Juan Manuel Toro

Juan Manuel Toro

Universitat Pompeu Fabra

Social & Behavioural Sciences

I was born in Bogotá (Colombia) in 1976 and studied Psychology at the Universidad Nacional de Colombia. In 2005, I got a PhD from the Universitat de Barcelona in which I demonstrated that humans share with other animals basic perceptual and computational abilities that we use during language acquisition (this dissertation was awarded the Premio Extraordinario de Doctorado). After my PhD, I worked as a postdoctoral fellow with Jacques Mehler at the Language and Cognitive Development lab at SISSA (Trieste, Italy) where I studied linguistic constrains on computational processes. I moved back to Barcelona as a research fellow under the Ramón y Cajal program. Currently I am an ICREA Research Professor at the Center for Brain and Cognition of the Universitat Pompeu Fabra, where I coordinate the Language and Comparative Cognition Group (http://lcc.upf.edu/).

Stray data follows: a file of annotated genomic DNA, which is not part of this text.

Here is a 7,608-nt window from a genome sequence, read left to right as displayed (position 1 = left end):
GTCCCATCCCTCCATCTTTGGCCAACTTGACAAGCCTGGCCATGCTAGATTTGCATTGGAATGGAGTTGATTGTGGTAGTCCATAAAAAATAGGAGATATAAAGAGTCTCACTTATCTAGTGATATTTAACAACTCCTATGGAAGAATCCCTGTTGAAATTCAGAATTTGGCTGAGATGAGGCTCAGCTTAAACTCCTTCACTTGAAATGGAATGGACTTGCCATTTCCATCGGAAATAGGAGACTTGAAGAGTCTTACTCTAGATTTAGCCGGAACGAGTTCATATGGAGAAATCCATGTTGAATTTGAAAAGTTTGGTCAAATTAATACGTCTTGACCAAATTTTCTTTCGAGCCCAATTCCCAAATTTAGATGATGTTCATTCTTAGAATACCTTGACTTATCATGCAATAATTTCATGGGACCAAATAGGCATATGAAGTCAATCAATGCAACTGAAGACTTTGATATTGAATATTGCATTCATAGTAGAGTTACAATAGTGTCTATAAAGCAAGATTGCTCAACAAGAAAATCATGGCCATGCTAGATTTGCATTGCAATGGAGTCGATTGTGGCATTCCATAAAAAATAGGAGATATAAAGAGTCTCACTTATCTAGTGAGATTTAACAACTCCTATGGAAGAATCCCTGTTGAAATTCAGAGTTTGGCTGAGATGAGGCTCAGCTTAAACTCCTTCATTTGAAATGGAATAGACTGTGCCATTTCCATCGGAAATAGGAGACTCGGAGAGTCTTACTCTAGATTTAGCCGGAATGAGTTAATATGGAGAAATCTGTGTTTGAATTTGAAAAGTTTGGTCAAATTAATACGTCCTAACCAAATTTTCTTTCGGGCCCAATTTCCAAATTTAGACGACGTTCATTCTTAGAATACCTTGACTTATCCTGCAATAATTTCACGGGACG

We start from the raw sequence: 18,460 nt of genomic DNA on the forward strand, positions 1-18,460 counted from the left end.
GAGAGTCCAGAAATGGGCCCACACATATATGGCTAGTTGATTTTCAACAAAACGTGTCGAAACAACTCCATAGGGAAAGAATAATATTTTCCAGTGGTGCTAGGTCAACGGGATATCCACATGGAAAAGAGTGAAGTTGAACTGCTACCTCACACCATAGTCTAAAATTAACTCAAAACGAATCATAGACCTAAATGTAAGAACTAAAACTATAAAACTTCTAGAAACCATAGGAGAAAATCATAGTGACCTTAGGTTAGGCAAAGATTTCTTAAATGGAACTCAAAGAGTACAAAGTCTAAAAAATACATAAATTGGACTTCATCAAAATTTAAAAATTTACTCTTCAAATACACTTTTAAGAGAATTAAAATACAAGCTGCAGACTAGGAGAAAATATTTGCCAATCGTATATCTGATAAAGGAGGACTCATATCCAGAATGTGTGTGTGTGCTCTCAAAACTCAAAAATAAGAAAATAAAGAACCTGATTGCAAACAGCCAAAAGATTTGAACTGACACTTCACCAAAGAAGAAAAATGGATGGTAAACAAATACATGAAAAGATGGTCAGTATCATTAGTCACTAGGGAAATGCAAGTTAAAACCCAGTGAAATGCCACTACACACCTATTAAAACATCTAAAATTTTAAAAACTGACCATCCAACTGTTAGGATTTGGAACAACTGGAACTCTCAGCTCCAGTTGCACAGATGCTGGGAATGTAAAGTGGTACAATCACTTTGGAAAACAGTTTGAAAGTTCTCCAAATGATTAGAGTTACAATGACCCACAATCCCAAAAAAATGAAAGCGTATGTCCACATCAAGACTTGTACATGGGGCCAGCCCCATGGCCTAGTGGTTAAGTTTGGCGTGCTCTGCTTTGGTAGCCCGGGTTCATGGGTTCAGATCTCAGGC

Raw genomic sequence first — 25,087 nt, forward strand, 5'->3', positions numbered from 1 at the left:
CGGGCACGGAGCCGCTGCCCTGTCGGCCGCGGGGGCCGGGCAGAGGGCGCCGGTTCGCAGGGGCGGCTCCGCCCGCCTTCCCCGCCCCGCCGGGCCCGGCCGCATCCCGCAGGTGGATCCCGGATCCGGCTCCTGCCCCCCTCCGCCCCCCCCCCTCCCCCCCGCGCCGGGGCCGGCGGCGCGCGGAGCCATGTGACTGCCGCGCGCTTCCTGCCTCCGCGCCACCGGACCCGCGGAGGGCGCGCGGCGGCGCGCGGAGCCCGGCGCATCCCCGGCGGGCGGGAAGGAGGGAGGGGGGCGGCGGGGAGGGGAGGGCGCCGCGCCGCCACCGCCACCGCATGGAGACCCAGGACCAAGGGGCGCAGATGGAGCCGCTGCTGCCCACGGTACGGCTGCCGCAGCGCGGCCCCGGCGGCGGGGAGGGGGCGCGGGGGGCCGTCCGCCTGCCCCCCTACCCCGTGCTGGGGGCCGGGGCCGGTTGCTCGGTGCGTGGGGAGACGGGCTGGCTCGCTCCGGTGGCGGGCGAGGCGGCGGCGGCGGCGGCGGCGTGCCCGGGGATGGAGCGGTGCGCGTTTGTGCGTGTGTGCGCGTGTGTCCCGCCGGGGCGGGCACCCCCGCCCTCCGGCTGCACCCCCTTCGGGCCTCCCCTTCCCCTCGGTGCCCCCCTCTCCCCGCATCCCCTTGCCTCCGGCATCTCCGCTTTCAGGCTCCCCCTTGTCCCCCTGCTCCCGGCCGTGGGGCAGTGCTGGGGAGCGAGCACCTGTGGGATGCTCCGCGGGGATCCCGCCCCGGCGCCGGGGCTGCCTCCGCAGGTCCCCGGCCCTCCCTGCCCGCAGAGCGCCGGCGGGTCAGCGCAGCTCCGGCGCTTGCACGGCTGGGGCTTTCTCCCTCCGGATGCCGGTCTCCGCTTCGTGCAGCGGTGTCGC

Research interests

I am interested in studying why language and music have only emerged in humans and not in other animals. I tackle this issue using a variety of experimental techniques and populations that include human adults and infants, and non-human animals. Our studies have demonstrated that some of the building blocks of language learning are found in other animals. For example, we showed that rats extract prosodic information present in speech in a similar way human infants do (a study named one of the five best Ig Nobel prize-winning scientific papers). I am also interested in music, as another ability that might emerge from sensibilities already present in other species. We have shown that consonance advantages are not shared with other animals, and have characterized the biological bases of beat perception and harmonic expectations. With the rise of large language models we are also exploring how processing biases emerge in natural and artificial cognitive systems.

Selected publications

- Santolin C, Crespo-Bojorque P, Sebastian-Galles N & Toro JM 2023, 'Sensitivity to the sonority sequencing principle in rats (Rattus norvegicus)', Scientific Reports, 13, 17036.